Among the weirdest peccadilloes to emerge in the recent flood of stories of sexual harassment are those situations in which a man invites or coerces a woman to watch him masturbate. Analyzing the psychology of such a man can potentially help us understand the various forms of toxic masculinity currently filling the headlines. As a therapist, I’ve seen a few men who have done this kind of thing and most are driven by intolerable anxiety. The exhibitionistic fantasy—that’s what this is—originates in the man’s need to reassure himself that his penis, his manhood, is not bad, defective, or insignificant. A key part of the imagined scenario is that the woman is fascinated and excited by the display, which affirms the man’s positive sense of masculinity and momentarily relieves his anxiety. This dynamic is usually unconscious.
Everybody knows that Donald Trump is mentally disturbed. His mental illness is hiding in plain sight. Someone who can never admit a mistake or show remorse or guilt is unbalanced. Someone who frequently brags and demeans others is emotionally insecure and volatile. And someone who appears to lack empathy invariably has something missing inside. No one has to go out on a limb to know that these things are true.
In 1978, developmental psychologist Edward Tronick and his colleagues published a paper in the Journal of the American Academy of Child Psychiatry that demonstrated the psychological importance of the earliest interactions between mothers and babies. The interactions of interest involved the playful, animated and reciprocal mirroring of each other’s facial expressions. Tronick’s experimental design was simple: A mother was asked to play naturally with her 6-month-old infant. The mother was instructed to suddenly make her facial expression flat and neutral; to remain completely still, for three minutes, regardless of her baby’s activity. Mothers were then told to resume normal play. The design came to be called the “still face paradigm.”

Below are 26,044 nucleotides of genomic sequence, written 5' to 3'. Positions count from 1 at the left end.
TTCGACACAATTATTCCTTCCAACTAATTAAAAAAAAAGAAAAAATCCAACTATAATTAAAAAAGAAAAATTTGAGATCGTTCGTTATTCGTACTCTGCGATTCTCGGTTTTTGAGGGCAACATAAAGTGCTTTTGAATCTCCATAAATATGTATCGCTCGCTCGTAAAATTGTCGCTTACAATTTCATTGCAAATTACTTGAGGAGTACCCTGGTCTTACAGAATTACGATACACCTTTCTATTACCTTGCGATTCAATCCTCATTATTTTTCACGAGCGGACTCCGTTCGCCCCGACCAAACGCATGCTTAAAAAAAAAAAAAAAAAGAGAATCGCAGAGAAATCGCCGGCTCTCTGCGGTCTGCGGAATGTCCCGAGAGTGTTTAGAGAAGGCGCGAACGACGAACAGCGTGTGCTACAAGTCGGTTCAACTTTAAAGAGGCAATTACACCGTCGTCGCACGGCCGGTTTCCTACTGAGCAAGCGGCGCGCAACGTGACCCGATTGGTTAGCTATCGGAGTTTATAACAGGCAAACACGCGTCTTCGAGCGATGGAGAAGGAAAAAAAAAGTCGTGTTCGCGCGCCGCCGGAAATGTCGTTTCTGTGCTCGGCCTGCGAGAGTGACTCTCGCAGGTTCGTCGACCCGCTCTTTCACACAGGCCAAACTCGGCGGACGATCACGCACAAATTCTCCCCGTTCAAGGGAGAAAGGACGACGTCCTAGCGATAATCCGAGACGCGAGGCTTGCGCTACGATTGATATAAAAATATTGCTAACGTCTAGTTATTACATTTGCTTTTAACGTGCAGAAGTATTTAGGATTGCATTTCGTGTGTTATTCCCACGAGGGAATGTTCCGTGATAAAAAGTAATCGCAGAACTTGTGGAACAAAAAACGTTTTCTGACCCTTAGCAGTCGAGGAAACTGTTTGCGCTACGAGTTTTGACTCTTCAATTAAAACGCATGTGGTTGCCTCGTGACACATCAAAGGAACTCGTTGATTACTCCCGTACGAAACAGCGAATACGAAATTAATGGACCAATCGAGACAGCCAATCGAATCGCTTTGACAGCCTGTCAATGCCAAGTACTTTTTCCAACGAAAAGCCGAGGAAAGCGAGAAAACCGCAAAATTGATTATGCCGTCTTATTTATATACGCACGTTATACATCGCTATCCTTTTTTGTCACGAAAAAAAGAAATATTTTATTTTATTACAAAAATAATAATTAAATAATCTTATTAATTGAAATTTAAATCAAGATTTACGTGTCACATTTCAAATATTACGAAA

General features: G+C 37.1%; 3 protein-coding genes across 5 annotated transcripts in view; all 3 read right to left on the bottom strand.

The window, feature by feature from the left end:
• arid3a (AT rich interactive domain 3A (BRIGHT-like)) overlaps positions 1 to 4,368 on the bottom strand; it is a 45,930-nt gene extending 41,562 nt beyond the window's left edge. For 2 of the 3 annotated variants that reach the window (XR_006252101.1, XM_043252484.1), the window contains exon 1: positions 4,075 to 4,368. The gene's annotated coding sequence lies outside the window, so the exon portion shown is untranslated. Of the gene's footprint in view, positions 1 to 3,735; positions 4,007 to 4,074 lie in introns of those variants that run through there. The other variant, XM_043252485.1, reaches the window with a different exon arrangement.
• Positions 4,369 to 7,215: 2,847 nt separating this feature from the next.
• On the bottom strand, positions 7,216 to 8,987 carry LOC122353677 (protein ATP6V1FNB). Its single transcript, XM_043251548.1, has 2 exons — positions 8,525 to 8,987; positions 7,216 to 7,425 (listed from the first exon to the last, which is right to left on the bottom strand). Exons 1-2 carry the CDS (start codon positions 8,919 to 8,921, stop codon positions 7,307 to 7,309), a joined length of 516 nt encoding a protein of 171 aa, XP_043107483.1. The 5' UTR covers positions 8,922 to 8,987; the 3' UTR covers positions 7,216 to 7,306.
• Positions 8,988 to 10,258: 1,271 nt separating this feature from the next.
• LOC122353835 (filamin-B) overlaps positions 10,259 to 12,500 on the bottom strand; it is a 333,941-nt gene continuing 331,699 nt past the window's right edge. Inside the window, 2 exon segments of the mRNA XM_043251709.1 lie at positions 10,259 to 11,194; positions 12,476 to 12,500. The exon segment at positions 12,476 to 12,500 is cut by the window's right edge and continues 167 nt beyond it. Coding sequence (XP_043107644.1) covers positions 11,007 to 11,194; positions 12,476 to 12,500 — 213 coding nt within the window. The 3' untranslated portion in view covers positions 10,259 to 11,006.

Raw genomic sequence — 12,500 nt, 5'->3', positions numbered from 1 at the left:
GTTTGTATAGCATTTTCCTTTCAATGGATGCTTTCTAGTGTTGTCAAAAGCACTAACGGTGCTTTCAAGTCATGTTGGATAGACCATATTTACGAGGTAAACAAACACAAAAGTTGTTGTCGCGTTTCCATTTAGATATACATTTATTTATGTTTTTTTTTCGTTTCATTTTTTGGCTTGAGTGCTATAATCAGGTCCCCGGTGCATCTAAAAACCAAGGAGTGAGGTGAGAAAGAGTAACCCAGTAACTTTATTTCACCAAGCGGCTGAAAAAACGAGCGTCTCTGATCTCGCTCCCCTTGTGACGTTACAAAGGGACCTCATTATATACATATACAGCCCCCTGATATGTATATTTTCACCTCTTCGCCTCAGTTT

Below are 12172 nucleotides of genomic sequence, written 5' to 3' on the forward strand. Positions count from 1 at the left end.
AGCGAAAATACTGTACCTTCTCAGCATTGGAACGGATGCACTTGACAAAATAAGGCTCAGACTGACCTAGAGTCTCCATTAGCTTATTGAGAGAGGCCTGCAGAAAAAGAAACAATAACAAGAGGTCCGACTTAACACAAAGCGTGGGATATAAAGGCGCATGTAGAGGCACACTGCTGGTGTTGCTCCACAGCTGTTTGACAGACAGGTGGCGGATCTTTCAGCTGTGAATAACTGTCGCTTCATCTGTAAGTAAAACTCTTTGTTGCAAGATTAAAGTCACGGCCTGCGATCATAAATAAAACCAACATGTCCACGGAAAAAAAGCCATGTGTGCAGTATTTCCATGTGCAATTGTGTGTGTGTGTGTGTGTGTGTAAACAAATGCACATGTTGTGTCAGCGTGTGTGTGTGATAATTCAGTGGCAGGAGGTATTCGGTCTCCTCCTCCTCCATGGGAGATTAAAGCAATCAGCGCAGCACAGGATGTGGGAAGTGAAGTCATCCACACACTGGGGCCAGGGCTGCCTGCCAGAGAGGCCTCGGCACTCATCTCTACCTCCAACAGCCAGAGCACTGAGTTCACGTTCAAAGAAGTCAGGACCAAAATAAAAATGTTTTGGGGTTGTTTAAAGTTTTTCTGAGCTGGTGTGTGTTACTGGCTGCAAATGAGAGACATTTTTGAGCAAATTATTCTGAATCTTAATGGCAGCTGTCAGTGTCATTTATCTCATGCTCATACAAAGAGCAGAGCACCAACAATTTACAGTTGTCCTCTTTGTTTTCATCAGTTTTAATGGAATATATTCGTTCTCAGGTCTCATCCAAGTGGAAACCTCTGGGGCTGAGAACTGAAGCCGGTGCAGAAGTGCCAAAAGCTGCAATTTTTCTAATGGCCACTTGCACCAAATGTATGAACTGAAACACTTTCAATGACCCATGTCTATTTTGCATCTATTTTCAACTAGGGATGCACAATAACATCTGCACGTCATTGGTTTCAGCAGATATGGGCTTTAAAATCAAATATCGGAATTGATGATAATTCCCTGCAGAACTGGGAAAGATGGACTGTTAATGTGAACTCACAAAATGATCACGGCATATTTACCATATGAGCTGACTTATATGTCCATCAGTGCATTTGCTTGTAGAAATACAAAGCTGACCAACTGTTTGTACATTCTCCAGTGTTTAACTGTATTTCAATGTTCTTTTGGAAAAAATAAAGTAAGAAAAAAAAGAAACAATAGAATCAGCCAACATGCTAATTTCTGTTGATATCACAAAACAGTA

One Saturday afternoon in the early 1980s, I was home visiting my mother who lived in a small two-bedroom apartment in the wealthy community of Rumson, New Jersey. I was in my early 30s. I was walking down Bellevue Avenue, admiring the gorgeous and stately homes partially hidden behind walls and high hedges, and as I reached Ridge Road, I stopped in front of one of these mansions. I knew it belonged to my high school musical hero, Bruce Springsteen. No, unlike what Springsteen admits doing at Graceland, I did not climb the wall and try to meet my hero. I just remember looking with a longing, a nostalgic ache, desiring something I couldn’t articulate. I guess I wished I could go inside, see Bruce in his “natural state,” hang out, get close to him, or be a fly on the wall, observing what mattered to him.